True burlesque is more tease than strip
Dustin Wax, executive director of the Burlesque Hall of Fame in Las Vegas, is the guest speaker at the Friends June 21 general meeting. As usual, the monthly meeting will run 6-7 p.m. in the museum’s special-events room.
Some think of burlesque as an old-fashioned art form, but Wax will explain why others see it as relevant to the present day.
The museum, 1027 S Main St., Suite 110, is a 501c3 non-profit organization that began informally in the 1960s as dancer Jennie Lee was collecting stage items related to burlesque. Lee, described as a “Striptease Hall of Famer” on YouTube, also founded a dancers union, the Exotic Dancers’ League of North America, in 1955.
Lee first displayed her collection at Exotic World in Helendale, Calif., but the organization changed to its present name when it moved to Las Vegas in 2007, where it is now part of the Las Vegas Arts District.
Over time, the museum has acquired such specialty items as a traveling trunk used by Gypsy Rose Lee and the giant martini glass prop that held dancer Dita Von Teese during part of her act.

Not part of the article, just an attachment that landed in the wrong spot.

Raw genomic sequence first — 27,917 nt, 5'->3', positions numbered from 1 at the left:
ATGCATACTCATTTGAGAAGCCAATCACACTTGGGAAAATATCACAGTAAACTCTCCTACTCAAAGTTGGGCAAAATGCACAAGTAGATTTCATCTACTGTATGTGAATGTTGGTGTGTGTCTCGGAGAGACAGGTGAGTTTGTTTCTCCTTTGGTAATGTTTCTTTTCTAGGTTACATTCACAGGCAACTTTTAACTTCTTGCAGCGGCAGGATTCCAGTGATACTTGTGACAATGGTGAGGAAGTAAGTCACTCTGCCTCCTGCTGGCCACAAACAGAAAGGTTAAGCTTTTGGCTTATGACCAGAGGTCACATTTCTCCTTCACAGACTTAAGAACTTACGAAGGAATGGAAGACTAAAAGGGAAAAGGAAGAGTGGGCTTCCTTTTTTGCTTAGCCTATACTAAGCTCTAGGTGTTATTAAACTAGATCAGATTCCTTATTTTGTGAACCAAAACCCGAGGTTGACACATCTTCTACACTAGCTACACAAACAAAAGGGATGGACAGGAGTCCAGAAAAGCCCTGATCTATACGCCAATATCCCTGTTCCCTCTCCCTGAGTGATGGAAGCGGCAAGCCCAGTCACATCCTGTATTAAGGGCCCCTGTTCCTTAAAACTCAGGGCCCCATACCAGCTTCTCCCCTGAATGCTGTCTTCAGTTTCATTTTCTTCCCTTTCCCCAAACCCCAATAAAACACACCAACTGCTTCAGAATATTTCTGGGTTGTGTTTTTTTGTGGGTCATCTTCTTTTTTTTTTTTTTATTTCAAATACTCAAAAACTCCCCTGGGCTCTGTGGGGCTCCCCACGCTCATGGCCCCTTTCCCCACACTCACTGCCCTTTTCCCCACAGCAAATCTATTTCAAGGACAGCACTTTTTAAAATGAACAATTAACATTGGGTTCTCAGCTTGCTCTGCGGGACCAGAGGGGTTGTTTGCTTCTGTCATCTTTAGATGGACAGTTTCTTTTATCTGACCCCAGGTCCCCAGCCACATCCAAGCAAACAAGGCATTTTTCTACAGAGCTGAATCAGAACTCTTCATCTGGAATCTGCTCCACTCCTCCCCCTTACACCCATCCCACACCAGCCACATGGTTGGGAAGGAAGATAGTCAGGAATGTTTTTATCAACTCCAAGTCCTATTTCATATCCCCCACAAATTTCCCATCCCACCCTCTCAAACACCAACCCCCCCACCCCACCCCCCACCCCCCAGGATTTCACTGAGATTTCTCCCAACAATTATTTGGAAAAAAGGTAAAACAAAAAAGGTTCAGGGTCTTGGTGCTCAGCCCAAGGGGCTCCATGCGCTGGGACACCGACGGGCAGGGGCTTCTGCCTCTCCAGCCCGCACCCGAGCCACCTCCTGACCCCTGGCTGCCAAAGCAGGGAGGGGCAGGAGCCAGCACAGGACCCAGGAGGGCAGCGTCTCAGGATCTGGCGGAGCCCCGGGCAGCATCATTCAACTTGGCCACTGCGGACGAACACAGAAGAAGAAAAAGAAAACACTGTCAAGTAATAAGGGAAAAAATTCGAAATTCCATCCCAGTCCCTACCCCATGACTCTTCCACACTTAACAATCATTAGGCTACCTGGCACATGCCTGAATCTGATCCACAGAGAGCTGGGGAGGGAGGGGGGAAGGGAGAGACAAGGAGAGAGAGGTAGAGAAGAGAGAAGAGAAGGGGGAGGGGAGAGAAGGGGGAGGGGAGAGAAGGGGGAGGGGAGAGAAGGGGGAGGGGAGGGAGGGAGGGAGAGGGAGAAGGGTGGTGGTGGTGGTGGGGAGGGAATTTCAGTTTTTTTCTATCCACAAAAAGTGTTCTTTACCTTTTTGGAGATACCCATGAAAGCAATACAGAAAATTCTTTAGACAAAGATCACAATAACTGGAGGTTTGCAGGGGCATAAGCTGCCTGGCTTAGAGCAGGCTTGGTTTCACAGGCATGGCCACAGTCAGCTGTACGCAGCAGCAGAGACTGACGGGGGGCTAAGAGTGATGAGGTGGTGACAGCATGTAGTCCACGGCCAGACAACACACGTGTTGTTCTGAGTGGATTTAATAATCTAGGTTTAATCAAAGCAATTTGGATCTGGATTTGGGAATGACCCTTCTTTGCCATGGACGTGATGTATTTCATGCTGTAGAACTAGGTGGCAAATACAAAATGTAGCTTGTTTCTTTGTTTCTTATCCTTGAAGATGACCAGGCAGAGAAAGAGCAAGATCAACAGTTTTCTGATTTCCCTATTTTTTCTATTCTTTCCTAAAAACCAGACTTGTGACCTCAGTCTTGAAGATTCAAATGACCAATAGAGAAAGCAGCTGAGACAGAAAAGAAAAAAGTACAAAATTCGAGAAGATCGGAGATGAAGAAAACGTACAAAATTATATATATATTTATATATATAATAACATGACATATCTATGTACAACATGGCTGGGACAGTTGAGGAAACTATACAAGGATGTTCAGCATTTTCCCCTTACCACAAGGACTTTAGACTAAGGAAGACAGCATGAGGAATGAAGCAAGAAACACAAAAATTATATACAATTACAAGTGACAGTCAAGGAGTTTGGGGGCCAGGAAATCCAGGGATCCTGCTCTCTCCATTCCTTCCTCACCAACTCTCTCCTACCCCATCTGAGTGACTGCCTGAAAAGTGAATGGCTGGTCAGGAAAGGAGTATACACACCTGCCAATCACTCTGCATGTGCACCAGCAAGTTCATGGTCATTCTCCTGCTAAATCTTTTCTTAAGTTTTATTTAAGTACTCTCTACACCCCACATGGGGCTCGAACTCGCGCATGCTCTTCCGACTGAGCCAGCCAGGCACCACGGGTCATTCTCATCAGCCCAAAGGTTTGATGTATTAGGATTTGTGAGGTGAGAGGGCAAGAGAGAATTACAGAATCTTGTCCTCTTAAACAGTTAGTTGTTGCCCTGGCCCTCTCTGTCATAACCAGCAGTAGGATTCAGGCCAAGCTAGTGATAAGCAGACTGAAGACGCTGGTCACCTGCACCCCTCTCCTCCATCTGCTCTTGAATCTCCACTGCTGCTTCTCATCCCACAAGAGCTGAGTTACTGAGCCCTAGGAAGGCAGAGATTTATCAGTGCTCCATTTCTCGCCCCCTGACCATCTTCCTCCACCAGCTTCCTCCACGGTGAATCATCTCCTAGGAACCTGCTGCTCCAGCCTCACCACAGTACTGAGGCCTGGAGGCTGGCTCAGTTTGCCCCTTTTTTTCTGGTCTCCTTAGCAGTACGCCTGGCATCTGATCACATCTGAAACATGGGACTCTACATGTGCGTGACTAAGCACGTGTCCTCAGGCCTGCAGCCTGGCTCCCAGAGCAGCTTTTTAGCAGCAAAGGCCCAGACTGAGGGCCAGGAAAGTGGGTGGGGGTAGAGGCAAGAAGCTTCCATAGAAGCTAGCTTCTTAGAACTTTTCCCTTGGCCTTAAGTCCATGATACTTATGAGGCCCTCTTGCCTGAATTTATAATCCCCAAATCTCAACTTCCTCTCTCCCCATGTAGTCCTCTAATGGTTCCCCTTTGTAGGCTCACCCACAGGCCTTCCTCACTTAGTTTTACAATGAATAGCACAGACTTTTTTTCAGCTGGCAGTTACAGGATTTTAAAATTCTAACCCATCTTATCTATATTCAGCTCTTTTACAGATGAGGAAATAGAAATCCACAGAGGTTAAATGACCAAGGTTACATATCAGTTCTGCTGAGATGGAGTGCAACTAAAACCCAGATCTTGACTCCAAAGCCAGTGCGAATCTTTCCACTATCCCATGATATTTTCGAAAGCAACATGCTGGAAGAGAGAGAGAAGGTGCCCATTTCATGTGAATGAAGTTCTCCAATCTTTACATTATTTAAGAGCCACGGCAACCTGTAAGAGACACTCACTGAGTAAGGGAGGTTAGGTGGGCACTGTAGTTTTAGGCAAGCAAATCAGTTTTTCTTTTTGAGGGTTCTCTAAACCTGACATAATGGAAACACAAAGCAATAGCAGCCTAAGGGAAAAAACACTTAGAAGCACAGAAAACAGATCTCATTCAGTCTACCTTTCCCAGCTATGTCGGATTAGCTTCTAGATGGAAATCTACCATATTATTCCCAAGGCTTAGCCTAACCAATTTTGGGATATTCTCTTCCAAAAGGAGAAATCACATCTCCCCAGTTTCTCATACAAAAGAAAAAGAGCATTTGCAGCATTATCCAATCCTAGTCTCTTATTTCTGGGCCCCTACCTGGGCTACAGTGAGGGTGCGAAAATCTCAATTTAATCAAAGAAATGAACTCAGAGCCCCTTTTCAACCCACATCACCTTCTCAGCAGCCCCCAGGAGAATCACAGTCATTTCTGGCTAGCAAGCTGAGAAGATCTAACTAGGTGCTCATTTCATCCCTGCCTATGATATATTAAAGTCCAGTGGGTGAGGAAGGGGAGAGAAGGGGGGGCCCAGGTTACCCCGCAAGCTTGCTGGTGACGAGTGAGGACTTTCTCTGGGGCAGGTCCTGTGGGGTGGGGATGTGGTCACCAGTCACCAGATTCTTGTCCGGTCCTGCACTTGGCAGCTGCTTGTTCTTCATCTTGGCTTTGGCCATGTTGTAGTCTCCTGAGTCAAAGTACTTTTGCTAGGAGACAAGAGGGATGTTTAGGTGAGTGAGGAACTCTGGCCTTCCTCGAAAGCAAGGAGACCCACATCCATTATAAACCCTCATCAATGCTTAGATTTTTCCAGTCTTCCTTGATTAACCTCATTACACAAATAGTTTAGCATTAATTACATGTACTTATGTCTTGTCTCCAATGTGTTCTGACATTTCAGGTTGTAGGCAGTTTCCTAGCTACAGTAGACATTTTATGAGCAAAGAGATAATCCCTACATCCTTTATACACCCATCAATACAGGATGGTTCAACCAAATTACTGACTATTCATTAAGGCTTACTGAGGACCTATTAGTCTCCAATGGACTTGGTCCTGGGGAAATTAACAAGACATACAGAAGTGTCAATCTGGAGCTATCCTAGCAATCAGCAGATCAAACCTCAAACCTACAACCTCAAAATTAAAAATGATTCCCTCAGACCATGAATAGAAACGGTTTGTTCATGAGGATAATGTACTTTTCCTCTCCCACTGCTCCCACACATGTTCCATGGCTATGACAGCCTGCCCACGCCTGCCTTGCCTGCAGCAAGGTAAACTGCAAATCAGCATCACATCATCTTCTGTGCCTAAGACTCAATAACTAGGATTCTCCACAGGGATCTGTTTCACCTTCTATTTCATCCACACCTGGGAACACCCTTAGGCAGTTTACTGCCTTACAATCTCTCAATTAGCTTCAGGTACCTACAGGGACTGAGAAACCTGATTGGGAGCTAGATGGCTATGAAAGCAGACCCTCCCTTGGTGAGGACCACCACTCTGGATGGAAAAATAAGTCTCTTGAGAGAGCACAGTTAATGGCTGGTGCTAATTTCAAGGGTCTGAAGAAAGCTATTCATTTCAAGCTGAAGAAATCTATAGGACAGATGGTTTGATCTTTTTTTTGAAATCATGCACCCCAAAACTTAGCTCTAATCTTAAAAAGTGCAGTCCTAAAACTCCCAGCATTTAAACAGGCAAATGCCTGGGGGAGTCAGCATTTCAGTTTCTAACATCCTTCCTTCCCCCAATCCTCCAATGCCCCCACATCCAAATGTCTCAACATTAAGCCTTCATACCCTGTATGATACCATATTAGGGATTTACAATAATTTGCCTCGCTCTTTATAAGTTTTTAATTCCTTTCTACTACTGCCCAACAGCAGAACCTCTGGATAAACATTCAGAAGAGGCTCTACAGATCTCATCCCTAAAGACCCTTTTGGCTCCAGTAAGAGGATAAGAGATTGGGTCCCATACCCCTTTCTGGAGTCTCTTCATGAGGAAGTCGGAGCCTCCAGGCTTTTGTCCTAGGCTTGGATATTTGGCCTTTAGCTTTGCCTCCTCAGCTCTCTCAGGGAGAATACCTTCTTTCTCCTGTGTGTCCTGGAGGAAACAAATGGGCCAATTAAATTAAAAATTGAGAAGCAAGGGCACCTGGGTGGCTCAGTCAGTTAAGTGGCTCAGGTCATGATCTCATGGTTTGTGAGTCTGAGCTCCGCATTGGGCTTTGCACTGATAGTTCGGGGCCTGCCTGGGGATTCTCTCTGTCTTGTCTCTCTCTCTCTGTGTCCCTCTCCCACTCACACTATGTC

But the museum’s website clearly states its goal is more than to publicize famous performers, but also to richly document burlesque as a living cultural tradition. Every year the hall honors a performer who has contributed greatly to the tradition, as well as a person who has significantly helped preserve and promote the tradition.
Wax describes himself online as an anthropologist, educator and freelance thinker. He held a Smithsonian Pre-Doctoral Fellowship at the National Museum of Natural History in 2002, according to his academic resume. In a description of one of the hall’s exhibits, “Spectacular, Erotic, and Slightly Shocking: A Timeline of American Burlesque,” he writes that defining burlesque as simply scantily clad women undressing to a beat applies only to the art in its deteriorated form.
In its highest form, burlesque is a fusion of dance, music and suggestive comedy, according to Wax.
Slippers once worn by exotic dancer Patti Starr, who donated wardrobe items to the Las Vegas museum.